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St Paul's Church of England Combined School

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History

Intent

For children to have an understanding of some aspects of the past and how we can learn from it.

 

EYFS:  In the Early Years Foundation Stage children begin to learn that as they grow up they are increasingly able to do more things for themselves independently. This emerging knowledge and understanding can be used to explore crucial early historical skills.

Many children within the EYFS will have younger and/or older siblings who they will see being involved in activities at a different level. This can be used to extend the children’s learning and understanding of themselves and the world around them. By the time children are in Reception they will be increasingly aware of the changes in routines during different times of the day and seasons of the year. These changes in times have an impact on what activities they can do (sleep, eat, play, home, holidays etc) as well as what they wear and what they celebrate.

The early learning goals at EYFS are very much focused on the memories of the child. It may be that they are asked to remember a special event or routine or custom for their family. They may talk about differences between different family members or different generations.

 

KS1 and 2:   History provides identity.  Studying history improves our decision making and our judgement.  History shows us models of good and responsible citizenship.  History also teaches us how to learn from the mistakes of others and helps us to understand change and societal development.  History provides us with context from which to understand ourselves and others.   

 

History in the National Curriculum can be summed up in just a few statements: ordering events in time; finding differences and similarities; writing and talking about the past; using different sources for information; asking and answering questions. All classes in each year group will do all of these at some point and aim to link ‘then’ with ‘now’.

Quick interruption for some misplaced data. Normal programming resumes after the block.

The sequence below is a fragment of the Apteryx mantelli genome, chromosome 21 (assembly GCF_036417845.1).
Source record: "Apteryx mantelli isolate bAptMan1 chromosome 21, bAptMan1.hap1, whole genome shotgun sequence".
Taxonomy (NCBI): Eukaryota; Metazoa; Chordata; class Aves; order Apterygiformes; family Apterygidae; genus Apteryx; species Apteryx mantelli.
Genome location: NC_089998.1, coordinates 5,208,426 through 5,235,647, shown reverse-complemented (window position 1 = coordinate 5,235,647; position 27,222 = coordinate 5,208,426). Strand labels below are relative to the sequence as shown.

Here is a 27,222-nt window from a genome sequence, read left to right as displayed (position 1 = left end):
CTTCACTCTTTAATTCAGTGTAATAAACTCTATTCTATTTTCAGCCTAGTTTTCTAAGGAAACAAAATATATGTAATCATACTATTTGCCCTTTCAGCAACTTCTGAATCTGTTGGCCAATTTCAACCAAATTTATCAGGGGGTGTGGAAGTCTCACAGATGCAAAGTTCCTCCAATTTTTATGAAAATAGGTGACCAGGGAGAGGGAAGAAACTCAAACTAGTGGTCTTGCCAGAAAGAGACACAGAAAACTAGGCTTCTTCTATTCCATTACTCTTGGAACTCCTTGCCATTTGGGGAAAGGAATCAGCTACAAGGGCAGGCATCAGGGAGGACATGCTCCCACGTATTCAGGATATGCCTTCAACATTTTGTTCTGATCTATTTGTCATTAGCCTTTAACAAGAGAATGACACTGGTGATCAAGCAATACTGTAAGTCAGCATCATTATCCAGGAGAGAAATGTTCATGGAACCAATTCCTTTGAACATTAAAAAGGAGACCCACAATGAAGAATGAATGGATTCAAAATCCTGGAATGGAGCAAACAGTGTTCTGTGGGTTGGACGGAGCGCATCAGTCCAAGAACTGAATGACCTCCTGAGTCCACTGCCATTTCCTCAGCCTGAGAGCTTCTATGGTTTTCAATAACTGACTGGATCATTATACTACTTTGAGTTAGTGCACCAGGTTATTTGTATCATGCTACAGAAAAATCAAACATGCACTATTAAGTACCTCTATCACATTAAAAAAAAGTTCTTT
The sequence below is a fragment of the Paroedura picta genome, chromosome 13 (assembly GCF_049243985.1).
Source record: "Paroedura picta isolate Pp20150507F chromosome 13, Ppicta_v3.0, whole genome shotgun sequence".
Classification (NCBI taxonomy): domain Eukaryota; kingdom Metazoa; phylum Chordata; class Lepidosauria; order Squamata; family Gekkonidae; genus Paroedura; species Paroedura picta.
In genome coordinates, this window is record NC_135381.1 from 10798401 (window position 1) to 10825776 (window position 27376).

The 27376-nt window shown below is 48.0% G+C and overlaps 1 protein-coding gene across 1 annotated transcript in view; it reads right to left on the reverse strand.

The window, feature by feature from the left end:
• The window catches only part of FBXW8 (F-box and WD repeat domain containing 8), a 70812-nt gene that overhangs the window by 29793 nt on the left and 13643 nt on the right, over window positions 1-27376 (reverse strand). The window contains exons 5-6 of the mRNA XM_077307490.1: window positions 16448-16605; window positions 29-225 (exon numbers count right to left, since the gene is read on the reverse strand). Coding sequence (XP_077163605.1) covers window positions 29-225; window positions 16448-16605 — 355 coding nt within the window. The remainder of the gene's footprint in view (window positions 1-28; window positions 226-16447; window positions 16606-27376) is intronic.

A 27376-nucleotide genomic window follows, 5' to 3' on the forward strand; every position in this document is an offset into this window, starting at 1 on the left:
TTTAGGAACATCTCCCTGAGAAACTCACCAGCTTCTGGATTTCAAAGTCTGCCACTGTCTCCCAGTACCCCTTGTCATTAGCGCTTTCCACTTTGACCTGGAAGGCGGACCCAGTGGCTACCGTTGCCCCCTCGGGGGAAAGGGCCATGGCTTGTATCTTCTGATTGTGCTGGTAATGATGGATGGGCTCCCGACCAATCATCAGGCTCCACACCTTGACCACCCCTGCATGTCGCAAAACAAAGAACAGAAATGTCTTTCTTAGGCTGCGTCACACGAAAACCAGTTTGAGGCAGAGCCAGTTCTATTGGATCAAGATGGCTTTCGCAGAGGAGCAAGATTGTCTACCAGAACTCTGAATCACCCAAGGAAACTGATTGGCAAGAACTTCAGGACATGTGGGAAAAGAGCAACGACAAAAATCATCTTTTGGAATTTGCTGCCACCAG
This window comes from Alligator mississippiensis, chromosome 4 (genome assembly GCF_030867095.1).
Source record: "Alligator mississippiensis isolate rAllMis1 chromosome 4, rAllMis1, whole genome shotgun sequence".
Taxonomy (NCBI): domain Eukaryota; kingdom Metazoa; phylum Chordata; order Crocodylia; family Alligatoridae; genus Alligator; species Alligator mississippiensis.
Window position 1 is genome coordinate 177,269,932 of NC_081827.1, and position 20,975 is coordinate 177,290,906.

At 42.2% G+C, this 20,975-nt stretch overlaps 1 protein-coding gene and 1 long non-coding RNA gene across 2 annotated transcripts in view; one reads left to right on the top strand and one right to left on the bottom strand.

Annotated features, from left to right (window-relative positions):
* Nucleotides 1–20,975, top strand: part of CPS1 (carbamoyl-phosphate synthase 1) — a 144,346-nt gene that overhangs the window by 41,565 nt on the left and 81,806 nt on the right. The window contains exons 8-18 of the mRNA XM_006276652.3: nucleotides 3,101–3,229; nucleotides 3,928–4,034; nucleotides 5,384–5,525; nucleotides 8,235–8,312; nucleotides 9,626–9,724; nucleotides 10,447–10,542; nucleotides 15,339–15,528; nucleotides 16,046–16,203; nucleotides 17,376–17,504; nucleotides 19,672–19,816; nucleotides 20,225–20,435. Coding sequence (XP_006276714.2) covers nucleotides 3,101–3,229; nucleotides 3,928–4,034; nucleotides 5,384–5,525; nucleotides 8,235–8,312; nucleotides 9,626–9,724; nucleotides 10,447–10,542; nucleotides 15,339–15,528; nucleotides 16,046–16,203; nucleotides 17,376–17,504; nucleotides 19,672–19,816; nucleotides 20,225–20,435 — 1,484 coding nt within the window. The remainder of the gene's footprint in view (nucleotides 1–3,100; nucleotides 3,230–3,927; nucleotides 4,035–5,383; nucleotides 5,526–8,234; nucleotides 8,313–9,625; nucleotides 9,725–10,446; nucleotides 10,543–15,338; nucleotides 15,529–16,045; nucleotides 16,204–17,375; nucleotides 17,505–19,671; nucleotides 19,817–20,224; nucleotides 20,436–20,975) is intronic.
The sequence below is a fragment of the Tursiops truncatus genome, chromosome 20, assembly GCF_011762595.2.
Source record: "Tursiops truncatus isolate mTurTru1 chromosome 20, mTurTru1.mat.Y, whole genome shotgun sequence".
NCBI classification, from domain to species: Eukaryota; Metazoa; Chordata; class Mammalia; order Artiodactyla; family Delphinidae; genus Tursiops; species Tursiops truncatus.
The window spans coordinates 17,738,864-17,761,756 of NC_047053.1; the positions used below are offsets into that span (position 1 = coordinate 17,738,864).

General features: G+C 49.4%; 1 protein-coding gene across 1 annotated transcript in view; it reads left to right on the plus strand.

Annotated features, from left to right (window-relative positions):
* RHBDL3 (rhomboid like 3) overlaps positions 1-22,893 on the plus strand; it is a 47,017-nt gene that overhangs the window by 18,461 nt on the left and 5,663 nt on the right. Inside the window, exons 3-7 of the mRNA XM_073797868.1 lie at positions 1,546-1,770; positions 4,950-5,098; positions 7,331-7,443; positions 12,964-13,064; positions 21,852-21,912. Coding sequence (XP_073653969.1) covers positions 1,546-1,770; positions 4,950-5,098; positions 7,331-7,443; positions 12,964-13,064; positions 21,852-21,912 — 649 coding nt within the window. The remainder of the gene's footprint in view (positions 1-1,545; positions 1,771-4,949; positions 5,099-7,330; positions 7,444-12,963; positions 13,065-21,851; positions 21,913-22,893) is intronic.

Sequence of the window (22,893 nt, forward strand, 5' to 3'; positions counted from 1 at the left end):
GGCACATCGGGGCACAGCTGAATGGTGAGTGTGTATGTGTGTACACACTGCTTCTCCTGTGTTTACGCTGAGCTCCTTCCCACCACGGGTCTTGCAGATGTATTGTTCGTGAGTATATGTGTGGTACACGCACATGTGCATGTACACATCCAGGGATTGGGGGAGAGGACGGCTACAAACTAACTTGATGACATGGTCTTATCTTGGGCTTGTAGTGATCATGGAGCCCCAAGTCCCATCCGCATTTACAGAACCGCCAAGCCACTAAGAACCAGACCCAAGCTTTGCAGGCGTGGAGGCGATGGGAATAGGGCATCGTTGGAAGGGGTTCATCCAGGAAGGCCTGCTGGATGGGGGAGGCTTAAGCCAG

At Key Stage 1, children may be asked to learn about specific people or events that are both within and beyond living history. Teachers are freer to choose who or what they would like to teach about so there is a lot more variation between individual schools. Popular choices often include people like Neil Armstrong or Tim Peake, Grace Darling, or Florence Nightingale. Events such as the Great Fire of London, the first aeroplane flight, or themes such as castles or toys lend themselves very well to learning about the past. There will often be a very strong link to a local event or person

At Key Stage 2, the curriculum is much more prescriptive. Children will learn all about the following periods of British history over the 4 years in Key Stage 2.

Stone Age

Ancient Romans

Anglo Saxons and Scots

The Vikings

A local history unit

A period of history later than 1066 (e.g. World War 2, Victorians, Tudors, the 1960s).

Children will also be introduced to some world civilisations in history. There is some variation allowed for schools here as they can choose one of each section. It may depend on the period of history most relevant to the children themselves.

Ancient Greeks

Ancient Egyptians or Ancient Shang dynasty of China or the Indus Valley

The Mayans or Islamic Civilisation or Benin (AD 900-1300) to contrast with British history.

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